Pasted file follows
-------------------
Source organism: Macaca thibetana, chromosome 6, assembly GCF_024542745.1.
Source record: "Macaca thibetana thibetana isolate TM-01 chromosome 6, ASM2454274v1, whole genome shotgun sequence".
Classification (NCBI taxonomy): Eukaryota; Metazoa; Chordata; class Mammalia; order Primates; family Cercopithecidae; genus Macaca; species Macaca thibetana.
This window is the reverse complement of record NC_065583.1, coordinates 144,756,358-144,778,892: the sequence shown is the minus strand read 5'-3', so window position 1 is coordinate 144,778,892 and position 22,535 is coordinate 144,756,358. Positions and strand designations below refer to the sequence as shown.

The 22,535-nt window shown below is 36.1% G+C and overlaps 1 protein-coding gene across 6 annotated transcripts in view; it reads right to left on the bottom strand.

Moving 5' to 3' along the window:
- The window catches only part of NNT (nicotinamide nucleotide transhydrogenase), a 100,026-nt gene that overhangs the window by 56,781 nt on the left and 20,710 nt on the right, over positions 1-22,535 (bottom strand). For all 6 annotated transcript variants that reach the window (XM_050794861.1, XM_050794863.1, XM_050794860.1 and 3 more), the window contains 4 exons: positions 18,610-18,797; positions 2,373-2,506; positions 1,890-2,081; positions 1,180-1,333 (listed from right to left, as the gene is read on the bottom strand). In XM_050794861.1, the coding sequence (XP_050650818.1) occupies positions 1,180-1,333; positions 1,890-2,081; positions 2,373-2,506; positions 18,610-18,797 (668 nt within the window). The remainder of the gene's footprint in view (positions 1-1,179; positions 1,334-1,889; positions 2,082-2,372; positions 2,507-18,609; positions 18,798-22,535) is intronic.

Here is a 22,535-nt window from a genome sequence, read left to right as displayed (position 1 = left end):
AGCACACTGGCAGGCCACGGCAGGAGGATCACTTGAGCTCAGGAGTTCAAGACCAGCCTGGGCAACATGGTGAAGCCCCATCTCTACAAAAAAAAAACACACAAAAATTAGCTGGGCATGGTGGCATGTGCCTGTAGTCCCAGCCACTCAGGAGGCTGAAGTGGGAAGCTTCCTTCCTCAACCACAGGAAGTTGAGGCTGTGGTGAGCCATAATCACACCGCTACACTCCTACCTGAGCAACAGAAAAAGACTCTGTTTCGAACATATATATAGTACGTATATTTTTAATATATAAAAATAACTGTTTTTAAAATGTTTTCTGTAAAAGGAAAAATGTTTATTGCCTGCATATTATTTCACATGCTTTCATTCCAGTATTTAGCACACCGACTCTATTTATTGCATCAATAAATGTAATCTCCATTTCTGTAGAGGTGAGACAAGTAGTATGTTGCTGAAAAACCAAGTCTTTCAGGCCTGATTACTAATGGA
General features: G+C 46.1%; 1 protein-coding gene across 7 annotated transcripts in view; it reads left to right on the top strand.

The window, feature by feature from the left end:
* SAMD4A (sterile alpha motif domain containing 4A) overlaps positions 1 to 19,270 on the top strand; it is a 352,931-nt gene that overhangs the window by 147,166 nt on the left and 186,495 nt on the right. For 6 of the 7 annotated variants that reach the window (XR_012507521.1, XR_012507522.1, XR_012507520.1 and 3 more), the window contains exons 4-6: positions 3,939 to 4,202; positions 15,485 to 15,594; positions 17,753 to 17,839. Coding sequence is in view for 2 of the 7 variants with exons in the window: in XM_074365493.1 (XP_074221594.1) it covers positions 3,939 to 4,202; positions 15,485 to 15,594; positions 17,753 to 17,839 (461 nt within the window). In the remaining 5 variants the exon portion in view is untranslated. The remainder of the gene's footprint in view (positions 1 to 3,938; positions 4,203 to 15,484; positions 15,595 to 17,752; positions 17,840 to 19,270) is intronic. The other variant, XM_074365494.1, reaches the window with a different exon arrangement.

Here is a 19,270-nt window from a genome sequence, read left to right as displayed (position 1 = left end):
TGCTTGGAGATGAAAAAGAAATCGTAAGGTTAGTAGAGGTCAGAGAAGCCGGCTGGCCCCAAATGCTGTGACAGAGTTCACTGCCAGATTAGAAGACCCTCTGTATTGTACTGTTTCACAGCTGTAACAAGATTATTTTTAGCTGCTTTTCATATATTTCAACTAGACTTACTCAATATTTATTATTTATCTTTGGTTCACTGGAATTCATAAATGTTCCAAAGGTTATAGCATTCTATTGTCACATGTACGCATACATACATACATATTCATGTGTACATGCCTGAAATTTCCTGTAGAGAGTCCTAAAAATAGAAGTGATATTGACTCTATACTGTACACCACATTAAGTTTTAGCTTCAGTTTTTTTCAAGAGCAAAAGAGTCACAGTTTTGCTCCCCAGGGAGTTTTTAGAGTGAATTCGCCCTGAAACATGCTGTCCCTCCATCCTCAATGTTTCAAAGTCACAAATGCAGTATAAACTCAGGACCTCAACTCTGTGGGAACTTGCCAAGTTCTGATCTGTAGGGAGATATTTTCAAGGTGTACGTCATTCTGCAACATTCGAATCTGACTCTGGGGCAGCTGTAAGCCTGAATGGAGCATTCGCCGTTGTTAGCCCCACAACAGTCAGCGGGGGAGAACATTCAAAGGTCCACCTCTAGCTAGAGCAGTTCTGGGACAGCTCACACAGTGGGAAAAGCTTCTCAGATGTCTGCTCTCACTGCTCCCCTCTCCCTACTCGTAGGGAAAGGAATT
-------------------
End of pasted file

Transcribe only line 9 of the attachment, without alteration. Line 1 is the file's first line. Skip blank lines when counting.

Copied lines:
AGCACACTGGCAGGCCACGGCAGGAGGATCACTTGAGCTCAGGAGTTCAAGACCAGCCTGGGCAACATGGTGAAGCCCCATCTCTACAAAAAAAAAACACACAAAAATTAGCTGGGCATGGTGGCATGTGCCTGTAGTCCCAGCCACTCAGGAGGCTGAAGTGGGAAGCTTCCTTCCTCAACCACAGGAAGTTGAGGCTGTGGTGAGCCATAATCACACCGCTACACTCCTACCTGAGCAACAGAAAAAGACTCTGTTTCGAACATATATATAGTACGTATATTTTTAATATATAAAAATAACTGTTTTTAAAATGTTTTCTGTAAAAGGAAAAATGTTTATTGCCTGCATATTATTTCACATGCTTTCATTCCAGTATTTAGCACACCGACTCTATTTATTGCATCAATAAATGTAATCTCCATTTCTGTAGAGGTGAGACAAGTAGTATGTTGCTGAAAAACCAAGTCTTTCAGGCCTGATTACTAATGGA